The term “Brachycephalic Obstructive Airway Syndrome” (BOAS) refers to a group of conditions resulting from the body conformation of dogs with short noses (brachycephalic dogs). Common breeds of brachycephalic dogs include English and French bulldogs, Pugs, Shih-Tzus and Pekingese. Other breeds with longer noses, such as Cavalier King Charles Spaniels and Staffordshire Bull Terriers, can also be affected, although less commonly.
Brachycephalic dogs have narrow/closed nostrils (“stenotic” nares). Also, their nasal cavities are compacted in a small and short nose, making them very tortuous, which increases the resistance to airflow through them. The end of their palate, (called “soft palate”) is too long and thick for their flat face, which makes it obstruct the back of their throat, leading at best to loud “snoring” noises when they breathe, and at worse to complete respiratory obstruction.
Brachycephalic dogs compensate for this anatomy by “pulling” harder when they breathe in (imagine a peg on your nose), which creates strong negative pressures in their throat, neck and chest, which in turn eventually cause secondary respiratory and digestive diseases. This is one of the reasons why brachycephalic dogs frequently regurgitate or vomit.
All brachycephalic dogs have BOAS to some degree. Some are more affected than others. The minimally affected ones can often live their entire life without showing much distress, at the cost of constant excessive efforts to open their throat and breathe. The more affected ones will show various degrees of respiratory distress or digestive troubles, ranging from being occasionally short of breath to collapsing with moderate exercise or high ambient temperatures.
Typically, a brachycephalic dog with BOAS shows a combination of signs such as loud breathing and snoring, intolerance to exercise or heat, collapse, gagging, regurgitation and vomiting. Importantly, what is frequently perceived as being normal “for the breed” is already physiologically abnormal. Having difficulty and making a very strong noise breathing may be widespread among brachycephalic dogs, it does not make it normal or without negative health consequences for that!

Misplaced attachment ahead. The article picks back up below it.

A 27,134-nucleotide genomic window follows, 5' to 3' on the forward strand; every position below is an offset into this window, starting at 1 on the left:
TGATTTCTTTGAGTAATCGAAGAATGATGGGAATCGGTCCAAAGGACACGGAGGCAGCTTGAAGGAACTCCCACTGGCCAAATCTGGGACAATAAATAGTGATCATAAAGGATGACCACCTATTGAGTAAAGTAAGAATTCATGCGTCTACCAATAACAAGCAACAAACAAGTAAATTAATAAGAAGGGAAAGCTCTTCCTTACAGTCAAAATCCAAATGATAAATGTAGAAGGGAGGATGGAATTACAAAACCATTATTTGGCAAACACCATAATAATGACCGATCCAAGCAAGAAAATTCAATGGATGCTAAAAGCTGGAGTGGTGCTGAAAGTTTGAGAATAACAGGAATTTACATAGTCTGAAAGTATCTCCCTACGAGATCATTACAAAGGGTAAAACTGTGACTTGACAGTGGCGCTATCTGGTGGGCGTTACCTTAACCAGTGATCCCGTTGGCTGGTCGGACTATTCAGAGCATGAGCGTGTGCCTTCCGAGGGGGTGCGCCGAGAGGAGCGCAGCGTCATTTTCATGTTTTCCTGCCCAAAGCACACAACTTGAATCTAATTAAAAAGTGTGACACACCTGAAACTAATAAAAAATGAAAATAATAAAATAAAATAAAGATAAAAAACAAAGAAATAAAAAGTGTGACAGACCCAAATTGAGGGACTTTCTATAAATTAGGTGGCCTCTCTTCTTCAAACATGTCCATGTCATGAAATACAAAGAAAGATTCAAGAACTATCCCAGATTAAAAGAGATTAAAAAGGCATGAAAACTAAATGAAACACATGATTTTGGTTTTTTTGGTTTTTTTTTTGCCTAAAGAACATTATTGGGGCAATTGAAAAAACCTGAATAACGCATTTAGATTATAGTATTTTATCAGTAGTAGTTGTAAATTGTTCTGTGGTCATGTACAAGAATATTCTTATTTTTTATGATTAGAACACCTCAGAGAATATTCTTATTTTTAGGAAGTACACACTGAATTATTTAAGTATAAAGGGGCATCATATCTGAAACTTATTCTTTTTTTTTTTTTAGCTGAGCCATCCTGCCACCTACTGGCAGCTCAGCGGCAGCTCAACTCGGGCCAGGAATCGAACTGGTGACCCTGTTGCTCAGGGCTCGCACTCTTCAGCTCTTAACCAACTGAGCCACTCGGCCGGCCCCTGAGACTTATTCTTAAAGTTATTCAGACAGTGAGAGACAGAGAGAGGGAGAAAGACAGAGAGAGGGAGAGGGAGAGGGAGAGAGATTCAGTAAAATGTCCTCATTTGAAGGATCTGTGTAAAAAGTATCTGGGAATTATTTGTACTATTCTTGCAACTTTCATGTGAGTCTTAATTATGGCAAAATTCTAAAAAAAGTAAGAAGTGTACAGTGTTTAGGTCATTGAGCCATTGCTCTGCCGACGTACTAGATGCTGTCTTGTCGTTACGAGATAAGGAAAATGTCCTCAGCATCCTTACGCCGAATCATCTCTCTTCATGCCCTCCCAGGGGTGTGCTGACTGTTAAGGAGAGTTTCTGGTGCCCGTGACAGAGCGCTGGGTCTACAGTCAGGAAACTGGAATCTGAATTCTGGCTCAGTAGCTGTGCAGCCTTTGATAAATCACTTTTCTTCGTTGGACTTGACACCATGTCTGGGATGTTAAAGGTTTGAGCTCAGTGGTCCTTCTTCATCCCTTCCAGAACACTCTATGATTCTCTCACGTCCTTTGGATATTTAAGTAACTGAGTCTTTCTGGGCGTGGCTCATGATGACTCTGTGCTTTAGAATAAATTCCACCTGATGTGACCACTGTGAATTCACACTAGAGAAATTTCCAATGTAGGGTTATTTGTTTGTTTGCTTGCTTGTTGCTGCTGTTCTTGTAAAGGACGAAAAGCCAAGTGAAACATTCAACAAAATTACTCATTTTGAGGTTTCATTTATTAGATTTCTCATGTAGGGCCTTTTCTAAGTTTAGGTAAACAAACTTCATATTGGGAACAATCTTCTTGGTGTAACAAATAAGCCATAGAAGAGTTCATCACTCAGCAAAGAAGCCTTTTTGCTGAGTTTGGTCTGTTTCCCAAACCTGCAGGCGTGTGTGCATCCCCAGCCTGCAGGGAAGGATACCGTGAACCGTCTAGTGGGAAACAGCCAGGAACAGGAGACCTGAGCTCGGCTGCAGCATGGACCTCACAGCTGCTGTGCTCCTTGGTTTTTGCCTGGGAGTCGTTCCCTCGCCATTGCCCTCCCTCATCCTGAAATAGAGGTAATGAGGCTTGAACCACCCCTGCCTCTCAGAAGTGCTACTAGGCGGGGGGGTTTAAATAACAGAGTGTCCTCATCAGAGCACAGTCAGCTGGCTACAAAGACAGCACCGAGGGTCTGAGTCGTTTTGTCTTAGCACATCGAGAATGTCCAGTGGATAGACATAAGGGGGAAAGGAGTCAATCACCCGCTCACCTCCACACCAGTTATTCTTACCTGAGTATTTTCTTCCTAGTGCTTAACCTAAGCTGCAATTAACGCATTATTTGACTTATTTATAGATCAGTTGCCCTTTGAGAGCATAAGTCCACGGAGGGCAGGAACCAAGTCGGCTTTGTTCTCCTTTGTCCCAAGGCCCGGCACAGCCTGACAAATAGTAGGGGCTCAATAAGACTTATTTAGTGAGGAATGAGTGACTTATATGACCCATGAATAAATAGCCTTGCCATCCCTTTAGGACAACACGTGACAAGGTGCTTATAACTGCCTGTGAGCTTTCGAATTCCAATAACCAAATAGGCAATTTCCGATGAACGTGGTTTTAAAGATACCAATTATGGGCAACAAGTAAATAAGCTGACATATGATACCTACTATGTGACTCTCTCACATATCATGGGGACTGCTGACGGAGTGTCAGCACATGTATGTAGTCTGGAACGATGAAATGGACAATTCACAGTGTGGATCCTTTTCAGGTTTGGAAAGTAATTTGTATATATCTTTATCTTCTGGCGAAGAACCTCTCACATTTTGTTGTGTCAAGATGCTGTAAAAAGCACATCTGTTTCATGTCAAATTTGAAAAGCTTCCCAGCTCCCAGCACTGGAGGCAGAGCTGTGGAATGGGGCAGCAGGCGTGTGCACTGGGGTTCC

As most of the problems included in BOAS result from upper airway obstruction, the main initial focus is unblocking the airways. This is most commonly achieved by surgically widening the nostrils and reducing the length and thickness of the soft palate. In most instances, dogs having undergone surgery will be sufficiently and durably improved to never require any additional surgical treatments for their airways. The earlier that the abnormalities associated with this syndrome are corrected, the better the outcome. The condition worsens over time and may cause other abnormalities. Early correction of stenotic nares and/or an elongated soft palate will significantly improve airway function and may prevent development of everted laryngeal saccules. (The laryngeal saccules are small sacs or pouches that are located just inside the larynx; these saccules evert (turn outwards) or are sucked into the airway by pressure associated with the increased respiratory effort).
If your dog is brachycephalic, you should seek a professional opinion to determine whether he or she would benefit from being treated for BOAS. This surgery is performed at Townsend Veterinary Clinic by Dr. Adrian Wallace and Dr. Peter Young.
Further information on BOAS can be found here:
Photo for comparison. The nostril on the right of the image has been widened